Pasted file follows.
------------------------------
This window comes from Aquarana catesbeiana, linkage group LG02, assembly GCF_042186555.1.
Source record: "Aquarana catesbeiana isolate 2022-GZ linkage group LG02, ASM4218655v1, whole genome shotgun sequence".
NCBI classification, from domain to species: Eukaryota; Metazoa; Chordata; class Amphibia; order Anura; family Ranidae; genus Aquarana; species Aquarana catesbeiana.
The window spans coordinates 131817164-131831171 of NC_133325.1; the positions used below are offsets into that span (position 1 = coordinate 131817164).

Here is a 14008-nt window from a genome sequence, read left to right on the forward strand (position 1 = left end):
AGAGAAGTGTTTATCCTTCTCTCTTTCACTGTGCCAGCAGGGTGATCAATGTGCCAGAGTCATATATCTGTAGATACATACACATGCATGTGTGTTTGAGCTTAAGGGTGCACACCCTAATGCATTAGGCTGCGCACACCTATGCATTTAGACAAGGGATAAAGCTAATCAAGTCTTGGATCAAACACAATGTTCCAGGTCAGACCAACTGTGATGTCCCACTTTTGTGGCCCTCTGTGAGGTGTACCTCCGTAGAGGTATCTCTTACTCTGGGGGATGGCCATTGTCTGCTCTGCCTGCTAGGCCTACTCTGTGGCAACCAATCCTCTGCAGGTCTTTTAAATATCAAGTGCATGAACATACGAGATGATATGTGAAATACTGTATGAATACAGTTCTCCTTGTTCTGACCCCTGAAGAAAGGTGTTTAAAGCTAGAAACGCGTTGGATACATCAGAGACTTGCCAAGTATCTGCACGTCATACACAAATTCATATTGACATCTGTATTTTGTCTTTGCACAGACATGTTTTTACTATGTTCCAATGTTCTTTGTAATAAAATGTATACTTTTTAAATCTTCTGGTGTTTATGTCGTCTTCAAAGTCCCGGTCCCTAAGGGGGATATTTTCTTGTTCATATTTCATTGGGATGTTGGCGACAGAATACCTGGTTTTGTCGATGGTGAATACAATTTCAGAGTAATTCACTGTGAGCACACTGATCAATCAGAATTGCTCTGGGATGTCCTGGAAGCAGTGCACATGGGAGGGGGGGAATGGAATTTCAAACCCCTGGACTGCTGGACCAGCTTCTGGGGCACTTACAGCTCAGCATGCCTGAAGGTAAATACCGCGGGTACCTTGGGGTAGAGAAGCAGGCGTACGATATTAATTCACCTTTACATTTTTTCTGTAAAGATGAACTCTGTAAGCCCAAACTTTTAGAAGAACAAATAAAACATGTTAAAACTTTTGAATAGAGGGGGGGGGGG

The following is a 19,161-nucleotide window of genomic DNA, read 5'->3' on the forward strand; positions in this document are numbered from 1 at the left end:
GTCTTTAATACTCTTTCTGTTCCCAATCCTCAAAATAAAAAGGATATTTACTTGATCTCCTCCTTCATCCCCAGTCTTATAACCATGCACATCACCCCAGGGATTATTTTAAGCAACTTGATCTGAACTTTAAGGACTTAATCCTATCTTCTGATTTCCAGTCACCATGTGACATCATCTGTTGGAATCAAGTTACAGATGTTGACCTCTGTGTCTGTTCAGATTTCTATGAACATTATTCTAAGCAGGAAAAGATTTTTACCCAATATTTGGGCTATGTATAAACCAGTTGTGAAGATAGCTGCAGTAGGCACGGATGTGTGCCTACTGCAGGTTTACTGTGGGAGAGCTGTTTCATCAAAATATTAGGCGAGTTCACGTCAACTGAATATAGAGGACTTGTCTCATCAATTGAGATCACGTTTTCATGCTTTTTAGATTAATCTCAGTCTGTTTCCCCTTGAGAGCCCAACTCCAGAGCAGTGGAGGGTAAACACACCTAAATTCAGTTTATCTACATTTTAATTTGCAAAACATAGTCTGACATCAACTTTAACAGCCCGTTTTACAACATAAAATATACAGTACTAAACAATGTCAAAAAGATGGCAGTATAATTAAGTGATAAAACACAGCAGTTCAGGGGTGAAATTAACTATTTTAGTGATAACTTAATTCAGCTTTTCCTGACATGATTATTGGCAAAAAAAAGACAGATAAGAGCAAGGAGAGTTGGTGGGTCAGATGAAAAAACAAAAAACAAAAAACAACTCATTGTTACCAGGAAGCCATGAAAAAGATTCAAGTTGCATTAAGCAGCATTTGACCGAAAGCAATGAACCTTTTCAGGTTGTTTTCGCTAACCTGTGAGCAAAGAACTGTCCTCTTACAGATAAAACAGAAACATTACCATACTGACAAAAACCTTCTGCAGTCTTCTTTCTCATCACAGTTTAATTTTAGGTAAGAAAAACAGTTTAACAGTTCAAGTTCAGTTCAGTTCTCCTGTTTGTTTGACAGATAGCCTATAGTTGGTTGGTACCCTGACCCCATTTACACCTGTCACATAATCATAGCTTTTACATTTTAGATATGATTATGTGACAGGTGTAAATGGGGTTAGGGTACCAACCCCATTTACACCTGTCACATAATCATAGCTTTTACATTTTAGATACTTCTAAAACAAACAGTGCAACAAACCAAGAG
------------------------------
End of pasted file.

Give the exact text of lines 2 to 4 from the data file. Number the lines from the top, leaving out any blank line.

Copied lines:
Source record: "Aquarana catesbeiana isolate 2022-GZ linkage group LG02, ASM4218655v1, whole genome shotgun sequence".
NCBI classification, from domain to species: Eukaryota; Metazoa; Chordata; class Amphibia; order Anura; family Ranidae; genus Aquarana; species Aquarana catesbeiana.
The window spans coordinates 131817164-131831171 of NC_133325.1; the positions used below are offsets into that span (position 1 = coordinate 131817164).